Using a vertical garden planter to make the most of your space

My garden is pretty small, I hope to be able to move in the near future to a house where we have more outdoor space. I want to have enough room for a garden allotment – raised beds to grow my own veg in, rows of fruit bushes and maybe a fruit tree or three.

For now, I do what I can with the space that we have. I think it’s really important for kids to grow their own fruit and veg – to see it develop from a seed into something that we can eat, to nurture it, pick it, understand how the food chain works – rather than food just being something we buy from the supermarket.

So while space is limited, it doesn’t mean that we can’t grow any of our own produce. Here are a few tips that work well for us

Use vertical planters

While ground space may be limited, height is not. I moved all my strawberry plants into a vertical garden planter. This freed up space in the beds for other things. Our strawberries have done so well in their new home this year, I am going to invest in another vertical planter for next year. I love this vertical composting planter – not only does it give you space for 50 plants it also has a built-in composter!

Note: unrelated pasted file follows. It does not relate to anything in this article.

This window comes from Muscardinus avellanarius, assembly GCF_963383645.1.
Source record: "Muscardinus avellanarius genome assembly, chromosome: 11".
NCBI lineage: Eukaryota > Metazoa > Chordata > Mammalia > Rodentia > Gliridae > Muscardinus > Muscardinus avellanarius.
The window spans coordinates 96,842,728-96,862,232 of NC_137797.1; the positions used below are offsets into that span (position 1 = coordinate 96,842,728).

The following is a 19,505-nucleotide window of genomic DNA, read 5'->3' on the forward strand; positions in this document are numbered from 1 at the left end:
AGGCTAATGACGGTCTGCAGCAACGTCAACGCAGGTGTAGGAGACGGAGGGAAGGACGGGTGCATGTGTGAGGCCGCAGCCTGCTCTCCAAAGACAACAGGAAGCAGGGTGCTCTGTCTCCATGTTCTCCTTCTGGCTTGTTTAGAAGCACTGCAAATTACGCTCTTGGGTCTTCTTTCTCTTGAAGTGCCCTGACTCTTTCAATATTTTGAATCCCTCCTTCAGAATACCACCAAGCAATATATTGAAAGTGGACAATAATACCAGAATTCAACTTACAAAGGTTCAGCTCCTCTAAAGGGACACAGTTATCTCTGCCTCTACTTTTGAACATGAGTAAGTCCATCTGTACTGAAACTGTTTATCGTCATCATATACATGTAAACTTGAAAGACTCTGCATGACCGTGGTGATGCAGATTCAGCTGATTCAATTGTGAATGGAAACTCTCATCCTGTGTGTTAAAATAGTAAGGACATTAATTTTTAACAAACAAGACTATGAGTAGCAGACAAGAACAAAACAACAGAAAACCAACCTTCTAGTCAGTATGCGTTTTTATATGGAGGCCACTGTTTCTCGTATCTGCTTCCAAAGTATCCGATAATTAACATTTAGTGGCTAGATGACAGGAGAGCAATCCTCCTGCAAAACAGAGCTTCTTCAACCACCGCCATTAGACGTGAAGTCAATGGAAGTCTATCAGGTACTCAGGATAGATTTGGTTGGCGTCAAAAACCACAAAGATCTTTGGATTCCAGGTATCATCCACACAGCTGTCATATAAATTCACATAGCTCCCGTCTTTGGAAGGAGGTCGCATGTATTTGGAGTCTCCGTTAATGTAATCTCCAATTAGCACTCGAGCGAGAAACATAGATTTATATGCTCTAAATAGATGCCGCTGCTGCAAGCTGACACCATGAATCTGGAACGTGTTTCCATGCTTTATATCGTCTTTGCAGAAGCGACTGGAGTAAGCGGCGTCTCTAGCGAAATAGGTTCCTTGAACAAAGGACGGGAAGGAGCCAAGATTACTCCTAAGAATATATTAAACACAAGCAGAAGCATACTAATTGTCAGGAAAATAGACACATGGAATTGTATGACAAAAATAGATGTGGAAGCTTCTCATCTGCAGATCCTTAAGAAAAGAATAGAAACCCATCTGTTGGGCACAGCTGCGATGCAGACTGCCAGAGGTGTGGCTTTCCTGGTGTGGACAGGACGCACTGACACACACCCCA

Wall Planters

I’ve recently discovered these hanging wall planters, they are fantastic for herbs and even salad leaves! They simply hang on nails on either a fence or a wall, and you can even get self-watering ones. These are amazing for increasing your growing space and brighten up a wall!

Hanging Baskets

I love to grow plants in hanging baskets. I think it adds interest to a garden and is a great way of helping to keep slugs and snails off my produce! I usually grow cherry tomatoes in hanging baskets, You could also grow strawberries, peppers, lettuce, and trailing plants such as nasturtiums or herbs such as chives or rosemary.

Small Greenhouses

The other thing that we have found really beneficial, is the purchase of an inexpensive greenhouse. With four tiers and a small footprint, it only takes up a small amount of space but allows us somewhere to start seeds off, as well as to grow plants that need a warmer environment such as peppers, aubergines and cucumbers.

Grow upwards in pots

We have a lot of large planters that I companion plant to make the most of the space we have. We have grown sweetcorn in pots, with beans growing up them. Tomatoes paired with marigolds, nasturtiums with kale

Do you utilise vertical growing in your garden? I would love to hear any tips or suggestions you may have!

This post has been sponsored by Responsival.

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